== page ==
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Does NAFTA by another name smell as sweet?

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New name, who dis? The North America Free Trade Agreement (NAFTA) has been restructured to United States-Mexico-Canada Agreement (USMCA). Late Sunday evening, officials finalized the new agreement, but what does this mean for farmers?

The biggest group affected by the new agreement will be dairy farmers, the auto sector, and labor unions. For dairy farmers, this is a much-needed break. They have access to the Canadian dairy market. In the new agreement, Class 7 (a Canadian regulation) will be less restrictive and allow U.S. farmers to once again be able to sell milk powder, milk protein, and infant formula.

As farmers, we need to know there is a dependability in our system. We know we have the drive, determination, and technology to keep up with the increasing population demand, but we need to know that trade in the future will continue to be favorable. In addition, we need options for new opportunities for trade to continue to grow.

The new agreement has a favorable reaction so far. Casey Guernsey, a farmer and Americans For Farmers & Families representative, said, “Whether you breed cattle in Missouri like my family, raise hogs in North Carolina, grow corn in Iowa or simply shop at a local grocery store in New York, this announcement means that we will soon have the certainty we need to continue feeding our own and families around the world.”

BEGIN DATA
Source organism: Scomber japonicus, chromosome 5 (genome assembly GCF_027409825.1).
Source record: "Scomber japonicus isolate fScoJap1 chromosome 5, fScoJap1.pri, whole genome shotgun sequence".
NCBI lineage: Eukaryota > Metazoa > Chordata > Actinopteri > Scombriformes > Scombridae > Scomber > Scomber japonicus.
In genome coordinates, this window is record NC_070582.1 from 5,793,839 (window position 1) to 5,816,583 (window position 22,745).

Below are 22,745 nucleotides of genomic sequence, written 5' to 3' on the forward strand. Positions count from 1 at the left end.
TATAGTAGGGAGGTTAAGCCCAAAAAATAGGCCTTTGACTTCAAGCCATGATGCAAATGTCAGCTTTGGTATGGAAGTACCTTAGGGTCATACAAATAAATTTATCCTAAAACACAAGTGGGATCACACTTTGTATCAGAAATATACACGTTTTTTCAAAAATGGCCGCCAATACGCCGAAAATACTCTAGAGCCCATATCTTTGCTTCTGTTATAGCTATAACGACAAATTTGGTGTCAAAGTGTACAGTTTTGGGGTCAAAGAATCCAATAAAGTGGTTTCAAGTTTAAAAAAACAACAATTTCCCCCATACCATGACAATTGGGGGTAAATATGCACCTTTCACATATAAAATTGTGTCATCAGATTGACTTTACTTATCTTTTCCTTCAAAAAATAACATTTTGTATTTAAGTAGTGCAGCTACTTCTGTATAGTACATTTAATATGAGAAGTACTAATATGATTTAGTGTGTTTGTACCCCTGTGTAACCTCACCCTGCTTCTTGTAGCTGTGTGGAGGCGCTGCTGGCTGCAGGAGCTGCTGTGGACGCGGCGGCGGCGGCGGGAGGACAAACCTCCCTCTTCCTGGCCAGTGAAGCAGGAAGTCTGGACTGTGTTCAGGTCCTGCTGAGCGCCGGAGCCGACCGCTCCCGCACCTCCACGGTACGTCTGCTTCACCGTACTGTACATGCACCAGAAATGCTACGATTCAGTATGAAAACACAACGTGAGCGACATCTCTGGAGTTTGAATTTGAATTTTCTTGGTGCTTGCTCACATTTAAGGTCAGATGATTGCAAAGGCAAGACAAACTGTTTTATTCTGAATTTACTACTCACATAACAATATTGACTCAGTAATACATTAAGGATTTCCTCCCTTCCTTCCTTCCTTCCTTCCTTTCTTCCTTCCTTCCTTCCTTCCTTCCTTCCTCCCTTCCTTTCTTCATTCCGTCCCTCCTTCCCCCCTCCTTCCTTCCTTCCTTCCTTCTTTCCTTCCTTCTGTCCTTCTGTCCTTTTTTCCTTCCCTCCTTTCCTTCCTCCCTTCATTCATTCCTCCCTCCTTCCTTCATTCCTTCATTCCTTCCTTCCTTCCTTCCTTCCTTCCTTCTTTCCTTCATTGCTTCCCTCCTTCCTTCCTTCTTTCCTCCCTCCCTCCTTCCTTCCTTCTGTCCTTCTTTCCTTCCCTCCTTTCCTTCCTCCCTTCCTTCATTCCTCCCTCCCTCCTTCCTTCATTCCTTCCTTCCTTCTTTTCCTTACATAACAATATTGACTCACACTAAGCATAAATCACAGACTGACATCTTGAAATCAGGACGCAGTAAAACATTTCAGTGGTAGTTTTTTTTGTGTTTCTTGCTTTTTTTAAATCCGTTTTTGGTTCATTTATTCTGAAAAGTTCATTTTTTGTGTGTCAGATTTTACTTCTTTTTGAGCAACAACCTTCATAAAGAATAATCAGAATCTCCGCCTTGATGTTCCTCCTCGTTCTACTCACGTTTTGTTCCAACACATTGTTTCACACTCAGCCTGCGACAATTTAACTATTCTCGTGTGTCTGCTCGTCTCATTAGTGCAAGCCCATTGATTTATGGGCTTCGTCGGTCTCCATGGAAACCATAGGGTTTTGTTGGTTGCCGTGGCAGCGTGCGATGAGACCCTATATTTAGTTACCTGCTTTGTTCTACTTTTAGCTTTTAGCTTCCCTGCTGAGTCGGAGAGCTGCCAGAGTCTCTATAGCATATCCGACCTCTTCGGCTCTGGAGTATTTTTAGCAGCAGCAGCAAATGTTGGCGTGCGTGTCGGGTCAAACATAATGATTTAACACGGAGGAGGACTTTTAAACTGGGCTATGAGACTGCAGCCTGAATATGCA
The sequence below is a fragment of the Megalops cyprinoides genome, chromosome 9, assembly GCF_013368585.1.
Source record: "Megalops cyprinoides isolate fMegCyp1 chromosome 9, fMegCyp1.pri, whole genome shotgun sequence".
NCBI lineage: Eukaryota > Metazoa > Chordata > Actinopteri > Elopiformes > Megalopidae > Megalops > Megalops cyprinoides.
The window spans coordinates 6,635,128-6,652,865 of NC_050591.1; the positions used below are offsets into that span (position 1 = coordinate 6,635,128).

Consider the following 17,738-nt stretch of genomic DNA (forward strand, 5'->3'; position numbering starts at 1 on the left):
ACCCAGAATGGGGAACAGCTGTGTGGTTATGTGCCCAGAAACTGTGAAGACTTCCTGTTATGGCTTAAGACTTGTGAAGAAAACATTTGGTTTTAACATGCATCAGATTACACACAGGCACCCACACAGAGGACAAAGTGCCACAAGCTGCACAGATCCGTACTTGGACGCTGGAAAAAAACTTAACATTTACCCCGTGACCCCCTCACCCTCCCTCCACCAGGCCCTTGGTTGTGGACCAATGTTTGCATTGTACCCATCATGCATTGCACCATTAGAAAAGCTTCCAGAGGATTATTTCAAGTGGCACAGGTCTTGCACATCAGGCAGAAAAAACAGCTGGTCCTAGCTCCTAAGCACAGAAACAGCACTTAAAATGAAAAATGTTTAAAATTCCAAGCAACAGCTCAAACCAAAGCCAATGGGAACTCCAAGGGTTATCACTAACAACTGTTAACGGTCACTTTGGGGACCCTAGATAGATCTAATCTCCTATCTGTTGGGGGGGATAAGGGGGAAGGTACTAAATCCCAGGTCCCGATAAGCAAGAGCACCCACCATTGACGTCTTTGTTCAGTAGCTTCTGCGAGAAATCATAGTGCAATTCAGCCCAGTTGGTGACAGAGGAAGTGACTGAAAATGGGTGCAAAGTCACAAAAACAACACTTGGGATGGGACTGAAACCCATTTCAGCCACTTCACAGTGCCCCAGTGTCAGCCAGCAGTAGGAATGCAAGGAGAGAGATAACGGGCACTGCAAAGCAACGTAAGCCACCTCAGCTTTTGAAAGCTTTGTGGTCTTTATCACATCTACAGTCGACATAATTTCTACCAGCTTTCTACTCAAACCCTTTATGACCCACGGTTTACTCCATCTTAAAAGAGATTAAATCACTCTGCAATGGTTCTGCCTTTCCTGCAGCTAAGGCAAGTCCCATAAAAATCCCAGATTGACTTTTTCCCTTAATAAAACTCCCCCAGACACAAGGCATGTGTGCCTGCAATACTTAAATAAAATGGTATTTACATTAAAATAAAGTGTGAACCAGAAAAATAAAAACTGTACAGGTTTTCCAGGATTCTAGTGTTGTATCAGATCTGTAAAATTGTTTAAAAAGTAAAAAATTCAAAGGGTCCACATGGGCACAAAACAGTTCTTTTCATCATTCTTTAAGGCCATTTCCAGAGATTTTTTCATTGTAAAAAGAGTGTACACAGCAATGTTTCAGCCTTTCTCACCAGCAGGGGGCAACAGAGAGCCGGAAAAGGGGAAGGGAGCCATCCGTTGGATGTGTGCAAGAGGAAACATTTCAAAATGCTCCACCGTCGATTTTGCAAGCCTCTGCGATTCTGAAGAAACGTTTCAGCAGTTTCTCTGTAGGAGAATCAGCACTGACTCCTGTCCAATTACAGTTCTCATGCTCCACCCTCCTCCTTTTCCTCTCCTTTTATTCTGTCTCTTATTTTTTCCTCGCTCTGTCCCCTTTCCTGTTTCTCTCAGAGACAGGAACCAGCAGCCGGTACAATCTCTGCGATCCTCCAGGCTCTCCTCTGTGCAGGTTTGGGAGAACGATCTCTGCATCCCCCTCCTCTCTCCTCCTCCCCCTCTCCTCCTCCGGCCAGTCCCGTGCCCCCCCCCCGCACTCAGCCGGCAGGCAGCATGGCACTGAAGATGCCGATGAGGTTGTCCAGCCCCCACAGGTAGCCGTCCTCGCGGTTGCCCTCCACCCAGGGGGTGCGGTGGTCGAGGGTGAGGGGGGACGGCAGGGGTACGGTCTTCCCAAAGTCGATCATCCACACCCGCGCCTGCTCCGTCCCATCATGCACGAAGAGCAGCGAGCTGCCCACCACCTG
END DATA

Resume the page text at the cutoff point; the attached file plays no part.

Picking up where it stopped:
Sonny Perdue said about the agreement, “The great news of a new USMCA deal is important for our economy as a whole, including the agricultural sector, which counts Canada and Mexico in our top three trading partners. … We have secured greater access to these vital markets and will maintain and improve the highly productive integrated agricultural relationship we have as nations. Notably, as one of the President’s top goals, this deal eliminates Canada’s unfair ‘Class 7’ milk pricing scheme, cracks open additional access to U.S. dairy into Canada, and imposes new disciplines on Canada’s supply management system. The agreement also preserves and expands critical access for U.S. poultry and egg producers and addresses Canada’s discriminatory wheat grading process to help U.S. wheat growers along the border become more competitive.”

Even though the news came out Sept. 30, farmers will not see the benefits immediately. The new agreement will hopefully go into effect around January 1, 2020. Congress must approve the plan first, which could take months.

Any views or opinions expressed in this article are those of the author and do not reflect those of AGDAILY. Comments on this article reflect the sole opinions of their writers.
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